Rainy weather has caused significant problems throughout Eastern Kentucky this week, but the impact to Floyd County was minimal as of print deadline on Tuesday.

Floyd County Emergency Management Director Tim Fields reported Tuesday morning that there was no major flooding in the county, saying that water has closed roads, however, in low-lying areas. Several areas of Ky. 122 were closed, he said, because of flooding, and a clogged drain in New Allen prompted closure of a street near the Allen Volunteer Fire Department in New Allen Monday evening. High water was has also been reported since Friday on Ky. 7 in Wayland, on Ky. 194 between the German Bridge Campground and the Pike County line and on Ky. 979 in Harold, as well as other roads, but as of Tuesday morning, no homes or businesses had been reported damaged.

The U.S. Army Corps of Engineers reported that excess rainfall raised the normal winter pool from 645 ft. to nearly 651 ft. at Dewey Lake on Friday, and officials started holding water back from the dam on Saturday until waterways in Paintsville dropped below flood stage. The Corps reported, however, on Monday, that the water level dropped to 653 ft.

Chris Miller, a natural resources specialist for the Corps at Dewey Lake, said the highest water recorded at Dewey Lake during this rainy weather event was on Sunday morning, when rains raised the water level to nearly 655 ft., which is almost 10 ft. above the normal winter pool level.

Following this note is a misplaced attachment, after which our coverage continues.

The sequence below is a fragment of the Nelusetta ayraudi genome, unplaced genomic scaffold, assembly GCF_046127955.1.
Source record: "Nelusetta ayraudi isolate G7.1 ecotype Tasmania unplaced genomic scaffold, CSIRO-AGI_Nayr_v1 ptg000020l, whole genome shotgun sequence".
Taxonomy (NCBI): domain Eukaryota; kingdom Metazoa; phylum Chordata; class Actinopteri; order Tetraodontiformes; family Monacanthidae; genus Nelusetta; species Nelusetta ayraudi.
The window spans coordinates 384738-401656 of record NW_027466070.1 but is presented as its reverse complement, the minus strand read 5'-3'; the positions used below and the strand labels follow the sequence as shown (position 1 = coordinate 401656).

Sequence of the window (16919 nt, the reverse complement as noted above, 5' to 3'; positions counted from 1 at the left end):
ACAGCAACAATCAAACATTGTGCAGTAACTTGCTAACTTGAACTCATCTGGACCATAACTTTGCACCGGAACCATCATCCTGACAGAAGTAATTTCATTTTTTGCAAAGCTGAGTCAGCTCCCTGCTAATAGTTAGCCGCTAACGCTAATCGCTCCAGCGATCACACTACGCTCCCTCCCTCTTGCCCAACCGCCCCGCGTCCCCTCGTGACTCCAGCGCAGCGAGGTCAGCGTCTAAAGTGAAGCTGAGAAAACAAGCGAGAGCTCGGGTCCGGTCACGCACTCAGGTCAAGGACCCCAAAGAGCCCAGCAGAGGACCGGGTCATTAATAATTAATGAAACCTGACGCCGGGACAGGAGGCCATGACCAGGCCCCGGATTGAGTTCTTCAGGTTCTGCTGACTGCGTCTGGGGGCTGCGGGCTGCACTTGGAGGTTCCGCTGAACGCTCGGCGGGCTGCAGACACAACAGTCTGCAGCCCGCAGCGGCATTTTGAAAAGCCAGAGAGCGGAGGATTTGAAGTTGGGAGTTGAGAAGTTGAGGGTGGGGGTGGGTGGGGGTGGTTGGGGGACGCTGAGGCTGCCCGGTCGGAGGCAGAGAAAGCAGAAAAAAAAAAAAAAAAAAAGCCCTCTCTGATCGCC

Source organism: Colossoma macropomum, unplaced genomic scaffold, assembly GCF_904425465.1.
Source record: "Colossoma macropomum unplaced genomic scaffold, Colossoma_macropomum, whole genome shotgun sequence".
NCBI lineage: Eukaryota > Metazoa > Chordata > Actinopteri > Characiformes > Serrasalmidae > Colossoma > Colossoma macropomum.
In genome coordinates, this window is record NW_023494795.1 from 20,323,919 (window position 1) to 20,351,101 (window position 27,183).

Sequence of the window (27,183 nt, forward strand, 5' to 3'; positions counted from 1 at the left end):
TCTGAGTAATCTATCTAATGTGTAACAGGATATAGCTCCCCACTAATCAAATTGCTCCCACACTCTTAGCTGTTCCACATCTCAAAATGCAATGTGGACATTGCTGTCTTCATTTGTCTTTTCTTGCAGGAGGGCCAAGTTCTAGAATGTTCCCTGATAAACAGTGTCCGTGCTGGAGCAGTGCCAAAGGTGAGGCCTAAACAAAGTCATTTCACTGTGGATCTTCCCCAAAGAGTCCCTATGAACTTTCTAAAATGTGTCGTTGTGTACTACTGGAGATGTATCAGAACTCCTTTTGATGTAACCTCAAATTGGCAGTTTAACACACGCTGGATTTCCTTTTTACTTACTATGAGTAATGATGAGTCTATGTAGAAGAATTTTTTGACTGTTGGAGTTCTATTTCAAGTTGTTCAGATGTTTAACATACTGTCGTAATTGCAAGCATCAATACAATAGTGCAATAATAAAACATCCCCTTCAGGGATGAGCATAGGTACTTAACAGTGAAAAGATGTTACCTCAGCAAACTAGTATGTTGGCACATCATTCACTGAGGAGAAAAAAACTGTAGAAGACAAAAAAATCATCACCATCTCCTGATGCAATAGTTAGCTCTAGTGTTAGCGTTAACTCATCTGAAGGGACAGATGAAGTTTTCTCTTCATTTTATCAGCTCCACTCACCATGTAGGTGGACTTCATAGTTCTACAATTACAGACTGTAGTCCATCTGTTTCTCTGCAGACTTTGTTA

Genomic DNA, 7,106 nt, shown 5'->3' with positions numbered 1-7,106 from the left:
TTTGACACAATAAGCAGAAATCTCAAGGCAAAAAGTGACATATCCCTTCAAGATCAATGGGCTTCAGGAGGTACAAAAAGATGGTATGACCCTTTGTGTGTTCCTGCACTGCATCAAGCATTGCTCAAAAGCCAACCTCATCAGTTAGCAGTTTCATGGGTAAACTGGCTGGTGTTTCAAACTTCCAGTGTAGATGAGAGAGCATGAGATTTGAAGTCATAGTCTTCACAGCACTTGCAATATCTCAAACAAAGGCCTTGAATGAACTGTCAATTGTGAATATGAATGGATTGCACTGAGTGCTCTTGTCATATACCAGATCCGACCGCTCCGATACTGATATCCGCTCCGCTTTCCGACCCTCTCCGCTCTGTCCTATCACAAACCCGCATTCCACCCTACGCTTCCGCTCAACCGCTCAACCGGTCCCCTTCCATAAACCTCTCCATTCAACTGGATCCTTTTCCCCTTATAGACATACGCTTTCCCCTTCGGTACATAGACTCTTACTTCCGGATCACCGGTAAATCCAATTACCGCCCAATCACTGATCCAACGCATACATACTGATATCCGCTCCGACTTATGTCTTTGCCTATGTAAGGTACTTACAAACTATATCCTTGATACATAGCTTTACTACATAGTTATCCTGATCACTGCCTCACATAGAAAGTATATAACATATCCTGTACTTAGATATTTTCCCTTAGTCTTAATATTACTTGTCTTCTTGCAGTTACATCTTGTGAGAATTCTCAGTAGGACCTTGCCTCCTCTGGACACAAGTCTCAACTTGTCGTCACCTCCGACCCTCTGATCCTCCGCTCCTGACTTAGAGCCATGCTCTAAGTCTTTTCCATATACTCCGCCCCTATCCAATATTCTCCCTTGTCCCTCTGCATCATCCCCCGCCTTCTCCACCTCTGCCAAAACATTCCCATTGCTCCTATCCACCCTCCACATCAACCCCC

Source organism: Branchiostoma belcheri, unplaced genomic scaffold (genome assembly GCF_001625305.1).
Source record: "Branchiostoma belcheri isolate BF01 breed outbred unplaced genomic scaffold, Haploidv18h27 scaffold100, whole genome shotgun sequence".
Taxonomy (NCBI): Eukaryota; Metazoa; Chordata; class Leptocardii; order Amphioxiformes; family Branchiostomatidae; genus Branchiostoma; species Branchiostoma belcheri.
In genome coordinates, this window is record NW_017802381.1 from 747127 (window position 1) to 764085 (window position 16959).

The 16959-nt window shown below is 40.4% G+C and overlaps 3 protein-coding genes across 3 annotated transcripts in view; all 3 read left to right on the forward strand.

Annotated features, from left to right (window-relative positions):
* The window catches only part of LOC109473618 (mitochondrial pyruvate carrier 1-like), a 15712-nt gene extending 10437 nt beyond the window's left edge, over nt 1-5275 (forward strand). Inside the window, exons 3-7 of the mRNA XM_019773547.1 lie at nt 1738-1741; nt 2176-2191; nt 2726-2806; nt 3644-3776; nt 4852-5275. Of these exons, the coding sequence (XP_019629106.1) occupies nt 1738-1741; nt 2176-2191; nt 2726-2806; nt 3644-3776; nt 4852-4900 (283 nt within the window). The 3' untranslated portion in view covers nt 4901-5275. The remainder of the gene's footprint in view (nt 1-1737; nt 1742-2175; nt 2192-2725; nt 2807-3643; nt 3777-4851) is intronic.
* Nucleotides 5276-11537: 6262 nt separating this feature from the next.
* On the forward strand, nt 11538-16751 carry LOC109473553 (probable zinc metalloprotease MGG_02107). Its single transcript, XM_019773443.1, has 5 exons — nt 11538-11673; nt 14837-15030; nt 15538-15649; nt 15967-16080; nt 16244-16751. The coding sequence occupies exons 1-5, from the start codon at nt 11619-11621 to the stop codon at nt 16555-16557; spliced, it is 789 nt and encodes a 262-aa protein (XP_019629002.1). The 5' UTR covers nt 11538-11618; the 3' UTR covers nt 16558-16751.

“That was basically just because we couldn’t let out more water because it was starting to hit the max level for the Levisa Fork river and so we had to hold it back on Saturday, and on Sunday I came in and started slowly letting it back out,” he said.

On Tuesday morning, the water level had dropped to 649 ft., he said.

He said officials usually check the lake level and outflow level at the dam every hour during heavy rain events.

Miller said the highest water level recorded at the lake was in 1955, when the water level raised 688 ft.

“On the back side of the dam and the lake, you can see the steps are painted with different levels and the highest, the 688, is marked on the stairs there. It’s a good two-thirds up the hill. The top of the dam is 713,” he said.  

On Friday, Feb. 7, Gov. Beshear declared a state of emergency in response to heavy flooding in several southeastern Kentucky counties, and rain is expected to continue this week.

“Since Feb. 3, Kentucky has experienced an extremely heavy rain event, which has caused significant flash flooding, landslides and mudslides across the southeastern portion of the Commonwealth,” a press release said. “This has resulted in enhanced threats to citizens and major impacts on infrastructure, governmental properties, commercial properties, agricultural production and private properties.”

The state activated its emergency operations center in response to the flooding.

 “We urge citizens across the Commonwealth to stay vigilant, monitor their local media, listen to local authorities, and heed weather warnings over the next several days,” Beshear said in a press release. “I declared a state of emergency to allow effected communities to utilize state resources and we will continue to act swiftly to ensure the safety and security of Kentucky families and communities.”

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